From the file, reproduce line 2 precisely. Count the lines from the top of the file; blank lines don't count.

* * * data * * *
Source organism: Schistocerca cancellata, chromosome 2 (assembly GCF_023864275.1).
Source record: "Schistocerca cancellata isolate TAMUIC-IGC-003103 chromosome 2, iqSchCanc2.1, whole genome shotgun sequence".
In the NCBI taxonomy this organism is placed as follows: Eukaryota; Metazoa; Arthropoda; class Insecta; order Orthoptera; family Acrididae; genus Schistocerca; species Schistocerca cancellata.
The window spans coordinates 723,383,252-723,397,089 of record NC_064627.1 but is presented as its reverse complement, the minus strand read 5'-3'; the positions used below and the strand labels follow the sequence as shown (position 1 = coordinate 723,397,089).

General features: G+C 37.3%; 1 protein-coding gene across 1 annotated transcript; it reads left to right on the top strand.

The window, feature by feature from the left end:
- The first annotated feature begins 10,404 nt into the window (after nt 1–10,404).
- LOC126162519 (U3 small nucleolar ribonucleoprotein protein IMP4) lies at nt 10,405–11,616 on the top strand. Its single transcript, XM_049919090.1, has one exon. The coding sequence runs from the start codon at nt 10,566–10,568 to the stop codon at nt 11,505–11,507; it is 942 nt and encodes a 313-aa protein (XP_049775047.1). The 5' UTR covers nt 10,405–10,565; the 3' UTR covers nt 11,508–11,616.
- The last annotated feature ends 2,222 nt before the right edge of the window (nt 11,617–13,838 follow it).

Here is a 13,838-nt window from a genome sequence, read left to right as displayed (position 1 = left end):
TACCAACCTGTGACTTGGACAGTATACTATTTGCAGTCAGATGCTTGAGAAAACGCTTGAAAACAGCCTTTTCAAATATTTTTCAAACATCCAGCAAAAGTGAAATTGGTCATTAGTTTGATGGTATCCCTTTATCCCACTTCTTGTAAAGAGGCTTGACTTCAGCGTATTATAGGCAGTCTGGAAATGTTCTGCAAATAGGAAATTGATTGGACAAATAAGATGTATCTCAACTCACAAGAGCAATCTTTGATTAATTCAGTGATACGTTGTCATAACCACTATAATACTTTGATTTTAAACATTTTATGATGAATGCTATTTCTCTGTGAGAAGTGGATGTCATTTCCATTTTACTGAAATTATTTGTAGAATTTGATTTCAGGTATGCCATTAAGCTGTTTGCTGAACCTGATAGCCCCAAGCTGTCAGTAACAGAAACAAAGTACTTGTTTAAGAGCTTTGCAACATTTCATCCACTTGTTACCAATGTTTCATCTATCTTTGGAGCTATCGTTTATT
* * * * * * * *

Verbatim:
Source record: "Schistocerca cancellata isolate TAMUIC-IGC-003103 chromosome 2, iqSchCanc2.1, whole genome shotgun sequence".